The garden got some much needed rain and cooler temperatures for a couple of evenings (80s! break out the sweaters!).
And today, with overcast skies still it’s a good opportunity for some pictures that aren’t completely sunbaked and lost in high contrast shadows. So I give you… the dahlias!
Here’s the thing. Just like cannas, dahlias are unbalanced on the foliage to flower ratio- which seems crazy because those flowers are huge. Think waterlily sized. Or hell, you don’t have to imagine it, here is a picture.
So dahlias are glorious for cut flowers, but man are they blah to weedy looking in the garden. No textural or aesthetic benefit from the foliage, such as with Cardinal Creeper vine, for instance.
The tithonia, I think, walks that absolute knife edge between coarse and weedy looking. I think its awesome, but it’s right there on the edge. It’s supposed to be 4’x4′ at full size, but is already much too close to the Francis Dubriel rose. I’m the worst at eyeballing spacing. This one should have dark orange flowers, so I’ll keep you posted.
As for the tomatoes… anyone want tomatoes? It’s amazing how quickly things go from: “GLORY BE THE FRUIT OF THE GODS!!!!” To: What the hell are we going to do with all these tomatoes? Throw them at people?”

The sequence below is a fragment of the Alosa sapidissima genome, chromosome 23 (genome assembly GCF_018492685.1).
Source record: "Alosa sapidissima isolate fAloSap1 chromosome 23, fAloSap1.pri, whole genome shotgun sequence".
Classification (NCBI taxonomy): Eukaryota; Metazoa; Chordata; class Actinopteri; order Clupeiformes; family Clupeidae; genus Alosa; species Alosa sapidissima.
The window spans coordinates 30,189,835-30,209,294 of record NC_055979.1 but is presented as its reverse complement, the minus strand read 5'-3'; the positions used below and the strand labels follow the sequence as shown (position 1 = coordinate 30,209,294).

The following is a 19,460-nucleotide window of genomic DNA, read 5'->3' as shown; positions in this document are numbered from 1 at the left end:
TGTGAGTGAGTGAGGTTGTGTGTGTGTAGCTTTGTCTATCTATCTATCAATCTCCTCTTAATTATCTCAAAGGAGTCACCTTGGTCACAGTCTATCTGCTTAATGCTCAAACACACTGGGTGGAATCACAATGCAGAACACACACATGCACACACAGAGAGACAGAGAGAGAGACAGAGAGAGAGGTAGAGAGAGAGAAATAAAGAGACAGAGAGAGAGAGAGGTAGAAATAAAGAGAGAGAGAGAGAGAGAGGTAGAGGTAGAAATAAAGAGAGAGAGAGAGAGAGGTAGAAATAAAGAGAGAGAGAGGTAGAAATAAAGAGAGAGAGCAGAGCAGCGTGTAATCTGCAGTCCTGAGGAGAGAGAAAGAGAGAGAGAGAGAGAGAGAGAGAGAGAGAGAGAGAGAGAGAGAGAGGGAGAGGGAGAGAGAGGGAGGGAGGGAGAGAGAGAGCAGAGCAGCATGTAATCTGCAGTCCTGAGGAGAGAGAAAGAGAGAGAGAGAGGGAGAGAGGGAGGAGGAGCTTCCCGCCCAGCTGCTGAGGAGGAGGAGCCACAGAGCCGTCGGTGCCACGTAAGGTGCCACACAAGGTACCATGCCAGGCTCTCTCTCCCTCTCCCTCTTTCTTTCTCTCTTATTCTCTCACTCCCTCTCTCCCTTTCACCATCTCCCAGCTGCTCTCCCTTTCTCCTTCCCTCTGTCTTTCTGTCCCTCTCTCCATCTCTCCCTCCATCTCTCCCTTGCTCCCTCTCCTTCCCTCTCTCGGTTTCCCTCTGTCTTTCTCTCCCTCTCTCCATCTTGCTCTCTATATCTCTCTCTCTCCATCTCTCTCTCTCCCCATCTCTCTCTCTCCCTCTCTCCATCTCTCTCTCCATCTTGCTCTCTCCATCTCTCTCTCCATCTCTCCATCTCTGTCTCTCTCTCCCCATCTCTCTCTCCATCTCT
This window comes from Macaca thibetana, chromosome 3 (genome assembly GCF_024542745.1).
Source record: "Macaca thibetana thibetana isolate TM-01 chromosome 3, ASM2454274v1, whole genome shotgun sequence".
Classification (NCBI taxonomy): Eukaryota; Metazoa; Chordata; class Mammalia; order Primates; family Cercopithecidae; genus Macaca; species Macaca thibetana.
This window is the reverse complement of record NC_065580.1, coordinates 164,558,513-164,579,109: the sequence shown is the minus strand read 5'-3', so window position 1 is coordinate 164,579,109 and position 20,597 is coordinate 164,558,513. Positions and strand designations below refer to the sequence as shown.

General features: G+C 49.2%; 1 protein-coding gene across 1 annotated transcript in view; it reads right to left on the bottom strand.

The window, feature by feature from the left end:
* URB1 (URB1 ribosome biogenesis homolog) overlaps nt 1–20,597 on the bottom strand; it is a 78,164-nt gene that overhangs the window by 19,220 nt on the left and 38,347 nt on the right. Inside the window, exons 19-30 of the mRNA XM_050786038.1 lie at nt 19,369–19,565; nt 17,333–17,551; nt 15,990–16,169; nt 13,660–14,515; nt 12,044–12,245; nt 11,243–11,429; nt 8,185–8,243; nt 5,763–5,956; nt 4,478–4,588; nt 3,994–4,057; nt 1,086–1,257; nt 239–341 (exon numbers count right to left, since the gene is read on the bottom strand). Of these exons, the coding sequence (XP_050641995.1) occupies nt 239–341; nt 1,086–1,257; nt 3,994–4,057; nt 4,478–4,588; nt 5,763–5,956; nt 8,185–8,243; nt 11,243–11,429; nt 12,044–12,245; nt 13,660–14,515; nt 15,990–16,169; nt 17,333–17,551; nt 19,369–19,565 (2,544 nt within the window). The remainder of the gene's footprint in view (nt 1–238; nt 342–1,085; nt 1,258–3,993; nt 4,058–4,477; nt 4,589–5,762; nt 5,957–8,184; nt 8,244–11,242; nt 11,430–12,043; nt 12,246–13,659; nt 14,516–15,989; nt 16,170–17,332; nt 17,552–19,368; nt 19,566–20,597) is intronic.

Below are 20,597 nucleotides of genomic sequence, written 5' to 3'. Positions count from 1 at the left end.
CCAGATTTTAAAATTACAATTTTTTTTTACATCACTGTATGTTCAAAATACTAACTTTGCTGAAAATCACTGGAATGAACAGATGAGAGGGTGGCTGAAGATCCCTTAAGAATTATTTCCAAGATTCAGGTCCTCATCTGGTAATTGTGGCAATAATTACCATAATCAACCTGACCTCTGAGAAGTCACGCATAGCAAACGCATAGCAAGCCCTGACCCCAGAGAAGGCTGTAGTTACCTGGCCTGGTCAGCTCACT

So of the determinate tomatoes HM 1823 looks to be the more disease resistant. The leaves on Bobcat are starting to curl in on themselves. This isn’t bug related (there are some bugs that do that) it’s more like all the leaves are severely concave but not touching in the middle. Fruiting is still good, but it’s days are numbered.
And the cherry tomatoes are huge. The toddler is overdoing it on the tomatoes on a daily basis, but there will be no scurvy to be found on this ship!
One thought on “The Garden in July”
What a beautiful abundance! I feel the same way about zucchini that you do about tomatoes: you long for all that zucchini and then it all shows up at once and you have no idea what to do with it all!
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